What’s the Deal with Paleo?

What is it?

The Paleo diet (PD) originates from long ago. It is based on the concept of eating “whole” foods that were consumed by hunter-gatherers from the Paleolithic era. The focus is on consumption of meats, vegetables and fruits with avoidance of dairy and grains.

What is the evidence for it?

While there are relatively few studies that have compared PD to traditional diets, research suggests the need for more clinical trials to fully understand its mechanistic benefits to human health. A reoccurring theme in research conducted thus far is that the PD has favorable outcomes on metabolic dysfunction1.


  • Improves glycemic control
    • A study from the European Journal of Clinical Nutrition (EJCN) found that when type 2 diabetic subjects were placed in a PD or American Diabetes Association (ADA) recommended diet group there were significantly distinct results2. The PD group had improved insulin sensitivity and glucose balance compared to the ADA diet2. Additionally, the PD conferred more beneficial effects to participant’s lipid profiles2.
    • The dietary glycemic index (GI) has been found to be consistently lower in a PD compared to others3.
    • Another study concluded the PD improves glucose tolerance more than the Mediterranean Diet in ischemic heart disease patients4.
  • Modulates lipid profiles
    • In the EJCN study, participants on the PD had significantly greater improvements in lipid profiles than the ADA diet group1.
    • The PD was found to exert significantly greater effects on regulating hyperlipidemia and cholesterol ratios in non-diabetic adults compared to a grain-based, “heart healthy” diet recommended by the American Heart Association5.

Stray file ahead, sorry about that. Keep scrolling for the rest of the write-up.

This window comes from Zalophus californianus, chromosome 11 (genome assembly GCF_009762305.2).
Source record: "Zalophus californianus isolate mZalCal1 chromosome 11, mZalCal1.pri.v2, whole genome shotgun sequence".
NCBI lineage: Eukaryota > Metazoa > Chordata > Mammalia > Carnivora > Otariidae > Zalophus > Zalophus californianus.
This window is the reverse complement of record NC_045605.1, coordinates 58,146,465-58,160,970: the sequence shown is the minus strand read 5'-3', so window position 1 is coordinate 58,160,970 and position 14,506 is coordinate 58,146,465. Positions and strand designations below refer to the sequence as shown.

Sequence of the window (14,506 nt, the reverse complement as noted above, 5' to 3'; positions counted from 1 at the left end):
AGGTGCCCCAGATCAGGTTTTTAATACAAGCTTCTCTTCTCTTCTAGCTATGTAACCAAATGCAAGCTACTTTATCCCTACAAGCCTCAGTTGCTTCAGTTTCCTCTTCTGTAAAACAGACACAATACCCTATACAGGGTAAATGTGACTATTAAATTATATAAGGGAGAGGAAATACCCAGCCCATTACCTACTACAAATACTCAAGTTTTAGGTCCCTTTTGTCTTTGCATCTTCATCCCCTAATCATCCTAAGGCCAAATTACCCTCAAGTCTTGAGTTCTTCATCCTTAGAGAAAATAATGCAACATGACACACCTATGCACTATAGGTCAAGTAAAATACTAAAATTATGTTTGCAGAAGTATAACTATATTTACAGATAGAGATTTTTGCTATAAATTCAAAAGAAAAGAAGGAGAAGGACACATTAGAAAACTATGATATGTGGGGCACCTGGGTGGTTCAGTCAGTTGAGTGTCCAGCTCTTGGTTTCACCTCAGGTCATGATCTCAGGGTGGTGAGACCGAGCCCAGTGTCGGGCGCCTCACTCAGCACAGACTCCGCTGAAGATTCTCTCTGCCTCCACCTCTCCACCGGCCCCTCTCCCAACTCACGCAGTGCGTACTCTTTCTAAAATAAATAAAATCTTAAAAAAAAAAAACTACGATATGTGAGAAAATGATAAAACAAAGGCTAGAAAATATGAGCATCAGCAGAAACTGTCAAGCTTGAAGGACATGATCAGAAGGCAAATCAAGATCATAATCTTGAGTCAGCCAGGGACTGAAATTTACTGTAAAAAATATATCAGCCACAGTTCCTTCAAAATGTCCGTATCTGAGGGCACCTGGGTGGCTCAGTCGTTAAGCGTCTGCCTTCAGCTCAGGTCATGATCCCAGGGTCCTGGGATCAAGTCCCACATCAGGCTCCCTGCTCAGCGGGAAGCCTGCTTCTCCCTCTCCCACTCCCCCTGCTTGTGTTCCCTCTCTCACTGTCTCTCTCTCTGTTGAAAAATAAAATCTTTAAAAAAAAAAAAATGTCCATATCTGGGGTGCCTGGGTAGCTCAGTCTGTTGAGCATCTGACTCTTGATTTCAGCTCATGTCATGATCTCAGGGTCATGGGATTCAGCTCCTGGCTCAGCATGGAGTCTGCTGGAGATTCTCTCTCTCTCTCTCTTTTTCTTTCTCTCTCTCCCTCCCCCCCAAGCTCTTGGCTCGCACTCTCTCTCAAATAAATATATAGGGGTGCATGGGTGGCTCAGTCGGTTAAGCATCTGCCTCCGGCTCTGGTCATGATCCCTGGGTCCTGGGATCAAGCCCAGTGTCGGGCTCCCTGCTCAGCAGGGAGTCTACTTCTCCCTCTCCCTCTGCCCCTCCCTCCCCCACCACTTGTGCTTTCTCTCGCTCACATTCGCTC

• Improves cardiovascular risk factors
    • A clinical trial analyzed diabetic patients administered a PD or diabetic diet (dictated by the dietary guidelines) treatment3. The study, which was published in Cardiovascular Diabetology, found that the PD participants had significantly lower levels of HbA1c, diastolic blood pressure (BP), and waist circumference along with significantly higher levels of HDL cholesterol3.
    • One study reviewed the effects of the PD on diabetic patients with an increased risk for cardiovascular disease (CVD). It concluded that the PD has increased beneficial effects on type 2 diabetes and hallmark cardiovascular risk factors6.
  • Assists with weight loss
    • A two-year study with obese, post-menopausal women given a PD or Nordic Nutrition Recommendations (NNR) diet concluded that the PD group had significantly greater reductions in adiposity and waist circumference than the NNR group7. 
  • Overall, advantageous for metabolic parameters and CVD risk
    • In a study, the PD had beneficial effects on metabolic syndrome and cardiovascular risk factors8. The results of the PD treatment were lower systolic BP, diastolic BP, total cholesterol, as well as higher HDL cholesterol8.
    • Furthermore, there was significant weight loss in the PD group8.
    • A research review concluded that the PD amassed significantly greater improvements in metabolic syndrome markers compared to guideline-based control diets9.


  • -Difficult diet for vegetarians and vegans.
  • -If an extreme athlete, work harder to get adequate carb intake.


  1. Pitt, 2016: https://www.racgp.org.au/afp/2016/januaryfebruary/cutting-through-the-paleo-hype-the-evidence-for-the-palaeolithic-diet/
  2. Marsharini et al., 2015: https://www.ncbi.nlm.nih.gov/pubmed/25828624
  3. Jonsson et al., 2009: https://www.ncbi.nlm.nih.gov/pubmed/19604407
  4. Lindberg et al., 2007: https://www.ncbi.nlm.nih.gov/pubmed/17583796?dopt=Abstract
  5. Pastore et al., 2015: https://www.ncbi.nlm.nih.gov/pubmed/26003334
  6. Klonoff, 2009: https://www.ncbi.nlm.nih.gov/pmc/articles/PMC2787021/
  7. Melberg et al., 2014: https://www.ncbi.nlm.nih.gov/pubmed/24473459
  8. Boers et al., 2014: https://www.ncbi.nlm.nih.gov/pubmed/25304296
  9. Manheimer et al., 2015: https://www.ncbi.nlm.nih.gov/pubmed/26269362

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